WOMEN IN ART
Eva Ibbotson (born Maria Charlotte Michelle Wiesner) published her first English language novel at age 50. Known for her children’s books, she was an Austrian-born British novelist. This is my 9th installment in the Women in Art Series.
Born in Vienna in 1925, her father was a doctor who is credited with pioneering human fertility treatment (and probably used his own sperm). Her mother was a novelist and playwright who worked with Bertolt Brecht. When her parents separated in 1928, her father became a professor in Edinburgh while her mother hightailed it to Berlin. For Eva, it was a
“very cosmopolitan, sophisticated and quite interesting, but also very unhappy childhood, always on some train and wishing to have a home.”
Her mother’s writing career stopped when Hitler banned her work – and relocated her and Eva to London in 1934, avoiding the worst of the Nazi’s.
Eva initially thought she’d like to be a physiologist like her father, but she couldn’t commit to spending a life doing experiments on animals. While studying at Cambridge, she met her future husband, Alan Ibbotson, a university professor and entomologist. They had three sons and a daughter and that was the end of her scientific career. She was briefly a teacher and began her writing career in the 1960’s.
Her first English language book was The Great Ghost Rescue published in 1975. Her books are known to be imaginative and often humorous. She wrote about magical places, even though she disliked the supernatural – she wanted to dispel that fear in her readers. She said she disliked “financial greed and a lust for power”, which is another theme in her books.
Interestingly, one of her books, The Secret of Platform 13 has been compared to the Harry Potter books – both platforms are located at King’s Cross Station! But, as far as plagarism or copying goes, Ibbotson stated of J.K. Rowling
“I would like to shake her by the hand. I think we all borrow from each others as writers.”
To properly research this article, I chose to read the book One Dog and his Boy. Interestingly, it was her last completed book, finally a good dog book where all the animals live (but not the author, sadly).
This is the story of a boy and a dog that were meant to be together. His materialistic wealthy parents feel they give him everything he could possibly want or need. But, what he really wants is a dog. So, they “rent” a dog for the weekend and fool the boy. When the dog is returned to the rental agency, the boy, of course, rescues him. This turns into an odyssey involving another girl and four additional dogs and a trip to the circus.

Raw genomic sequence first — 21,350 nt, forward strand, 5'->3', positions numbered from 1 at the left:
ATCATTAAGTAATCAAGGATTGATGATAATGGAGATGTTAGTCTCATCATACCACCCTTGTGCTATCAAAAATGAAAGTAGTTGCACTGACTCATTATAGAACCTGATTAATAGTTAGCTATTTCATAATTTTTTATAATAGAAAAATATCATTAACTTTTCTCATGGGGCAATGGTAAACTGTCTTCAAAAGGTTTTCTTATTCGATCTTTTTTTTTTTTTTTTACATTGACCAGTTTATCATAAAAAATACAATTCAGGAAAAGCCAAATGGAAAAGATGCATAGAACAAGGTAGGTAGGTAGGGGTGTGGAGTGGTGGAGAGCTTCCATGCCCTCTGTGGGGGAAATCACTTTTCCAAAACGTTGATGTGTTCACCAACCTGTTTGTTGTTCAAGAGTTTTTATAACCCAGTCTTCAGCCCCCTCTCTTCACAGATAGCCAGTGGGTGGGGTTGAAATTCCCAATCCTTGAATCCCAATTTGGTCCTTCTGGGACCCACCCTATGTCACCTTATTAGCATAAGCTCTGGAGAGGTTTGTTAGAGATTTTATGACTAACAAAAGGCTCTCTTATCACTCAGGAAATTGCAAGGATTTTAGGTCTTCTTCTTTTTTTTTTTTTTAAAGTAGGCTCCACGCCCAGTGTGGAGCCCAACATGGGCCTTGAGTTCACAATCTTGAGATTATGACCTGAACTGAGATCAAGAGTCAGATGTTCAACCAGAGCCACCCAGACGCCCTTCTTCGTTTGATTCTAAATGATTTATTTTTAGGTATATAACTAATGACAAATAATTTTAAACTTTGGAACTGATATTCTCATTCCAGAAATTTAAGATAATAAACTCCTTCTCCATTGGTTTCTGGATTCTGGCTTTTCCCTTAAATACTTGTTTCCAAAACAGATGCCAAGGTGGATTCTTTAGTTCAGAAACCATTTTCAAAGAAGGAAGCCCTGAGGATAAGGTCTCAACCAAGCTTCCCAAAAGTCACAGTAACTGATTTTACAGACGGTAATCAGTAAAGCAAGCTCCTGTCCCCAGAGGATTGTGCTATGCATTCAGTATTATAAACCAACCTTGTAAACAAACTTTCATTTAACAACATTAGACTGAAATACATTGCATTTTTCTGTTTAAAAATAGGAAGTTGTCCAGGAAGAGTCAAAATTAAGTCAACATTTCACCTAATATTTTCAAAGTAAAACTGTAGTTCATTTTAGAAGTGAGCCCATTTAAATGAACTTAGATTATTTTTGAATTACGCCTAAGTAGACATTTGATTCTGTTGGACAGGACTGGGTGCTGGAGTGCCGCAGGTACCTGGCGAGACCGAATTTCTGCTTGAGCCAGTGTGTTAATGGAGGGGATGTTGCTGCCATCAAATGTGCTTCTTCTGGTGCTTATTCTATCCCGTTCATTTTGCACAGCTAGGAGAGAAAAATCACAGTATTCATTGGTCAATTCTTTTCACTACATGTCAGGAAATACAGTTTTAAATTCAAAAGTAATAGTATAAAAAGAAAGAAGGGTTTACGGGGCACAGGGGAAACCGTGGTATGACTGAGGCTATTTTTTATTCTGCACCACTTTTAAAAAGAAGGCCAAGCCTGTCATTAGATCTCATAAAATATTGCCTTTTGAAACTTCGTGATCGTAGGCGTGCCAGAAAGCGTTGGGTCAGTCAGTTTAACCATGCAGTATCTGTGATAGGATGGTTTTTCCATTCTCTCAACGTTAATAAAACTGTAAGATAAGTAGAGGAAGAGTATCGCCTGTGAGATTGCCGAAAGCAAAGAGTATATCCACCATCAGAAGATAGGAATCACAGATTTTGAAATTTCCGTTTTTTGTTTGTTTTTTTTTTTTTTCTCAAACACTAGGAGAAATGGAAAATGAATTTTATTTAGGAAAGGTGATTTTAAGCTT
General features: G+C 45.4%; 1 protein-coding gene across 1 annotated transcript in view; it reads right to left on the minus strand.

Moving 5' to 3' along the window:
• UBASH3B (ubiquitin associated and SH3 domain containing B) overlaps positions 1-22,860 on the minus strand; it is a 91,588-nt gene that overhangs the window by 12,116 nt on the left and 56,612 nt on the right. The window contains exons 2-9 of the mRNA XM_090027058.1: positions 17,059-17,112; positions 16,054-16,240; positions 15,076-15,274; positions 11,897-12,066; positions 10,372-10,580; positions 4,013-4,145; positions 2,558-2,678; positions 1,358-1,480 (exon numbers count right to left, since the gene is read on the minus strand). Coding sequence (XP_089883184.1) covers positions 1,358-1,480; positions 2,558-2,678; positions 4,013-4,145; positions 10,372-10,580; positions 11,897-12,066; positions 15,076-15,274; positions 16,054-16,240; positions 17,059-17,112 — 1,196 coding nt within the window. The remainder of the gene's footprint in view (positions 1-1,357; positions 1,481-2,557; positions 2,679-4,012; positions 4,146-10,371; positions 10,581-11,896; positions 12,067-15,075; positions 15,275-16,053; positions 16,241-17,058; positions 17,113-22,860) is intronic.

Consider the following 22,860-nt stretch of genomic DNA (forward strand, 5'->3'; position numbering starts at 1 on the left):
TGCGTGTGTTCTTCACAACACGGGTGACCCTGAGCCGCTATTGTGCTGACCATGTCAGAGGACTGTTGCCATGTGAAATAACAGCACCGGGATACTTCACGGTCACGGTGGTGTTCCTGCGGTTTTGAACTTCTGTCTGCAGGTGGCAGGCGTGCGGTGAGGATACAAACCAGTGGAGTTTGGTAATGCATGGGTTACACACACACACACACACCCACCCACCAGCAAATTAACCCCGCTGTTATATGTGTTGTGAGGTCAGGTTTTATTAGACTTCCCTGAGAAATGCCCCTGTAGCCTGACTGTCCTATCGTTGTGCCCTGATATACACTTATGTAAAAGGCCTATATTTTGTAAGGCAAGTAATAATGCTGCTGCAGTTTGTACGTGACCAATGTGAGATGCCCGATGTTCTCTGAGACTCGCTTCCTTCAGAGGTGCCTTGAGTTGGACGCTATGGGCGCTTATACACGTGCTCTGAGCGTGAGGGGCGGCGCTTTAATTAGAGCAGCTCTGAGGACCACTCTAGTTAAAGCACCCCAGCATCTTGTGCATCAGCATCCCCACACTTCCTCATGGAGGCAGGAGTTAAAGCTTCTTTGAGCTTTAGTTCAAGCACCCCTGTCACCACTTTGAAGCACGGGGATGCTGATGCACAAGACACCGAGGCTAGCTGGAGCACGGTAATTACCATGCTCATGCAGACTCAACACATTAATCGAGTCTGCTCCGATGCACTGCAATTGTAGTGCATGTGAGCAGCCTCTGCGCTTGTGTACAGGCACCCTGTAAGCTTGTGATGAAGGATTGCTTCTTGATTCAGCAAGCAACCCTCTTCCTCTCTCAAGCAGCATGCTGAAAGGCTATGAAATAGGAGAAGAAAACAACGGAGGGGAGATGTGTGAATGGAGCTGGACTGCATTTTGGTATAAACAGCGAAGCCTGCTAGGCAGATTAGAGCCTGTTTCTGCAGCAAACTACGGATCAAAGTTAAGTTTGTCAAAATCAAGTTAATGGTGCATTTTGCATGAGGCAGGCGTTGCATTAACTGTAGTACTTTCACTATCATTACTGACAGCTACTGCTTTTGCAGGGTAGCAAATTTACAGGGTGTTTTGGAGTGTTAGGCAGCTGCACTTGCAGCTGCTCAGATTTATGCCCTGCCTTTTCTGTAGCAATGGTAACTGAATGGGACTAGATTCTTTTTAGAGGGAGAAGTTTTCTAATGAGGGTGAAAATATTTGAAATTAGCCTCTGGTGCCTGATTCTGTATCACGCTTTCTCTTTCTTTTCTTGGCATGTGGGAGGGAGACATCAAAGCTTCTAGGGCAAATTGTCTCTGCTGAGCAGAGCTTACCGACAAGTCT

“Ibbotson’s final book is a story with the heart of Lassie and the satirical bite of Roald Dahl…as funny as it is satifying” Booklist
Would I read more of her books? You betcha! Here are some quotes from her books:
“slowly, Anna put up a hand to his muzzle and began to scratch that spot behind the ear where large dogs keep their souls.” A Countess Below the Stairs
“Loneliness has taught Harris that there was always someone who understood – it was just so often that they were dead, or in a book” A Company of Swans
“I want to live like music sounds.” The Morning Gift
“You cannot stop the birds of sorrow from flying over your head, but you can stop them nesting in your hair.” A Countess Below the Stairs
“…adventures are good for people even when they are very young. Adventures can get into a person’s blood even if he doesn’t remember having them.” The Secret of Platform 13
I think the quotes say is all! I am thankful my research on Women in Art introduced me to Eva Ibbotson!
Another inspiring story and you got me interested in her books. I just finished writing a freelance article on encouraging children to read and one of the strategies I mentioned there was reading as a family. Eva Ibbotson’s books sound like something the whole family will love
What a delight! Thanks so much for sharing this author and her work – I’m excited to check her out and read some of her books 🙂
I do so enjoy this “Women in Art” series of yours Vickie. I’m delighted to be introduced to Eva Ibbotson, and I’ll certainly be checking out her work during my next library trip. What fun!
i had never heard of her, and I’m glad I found her! I loved the one book I read.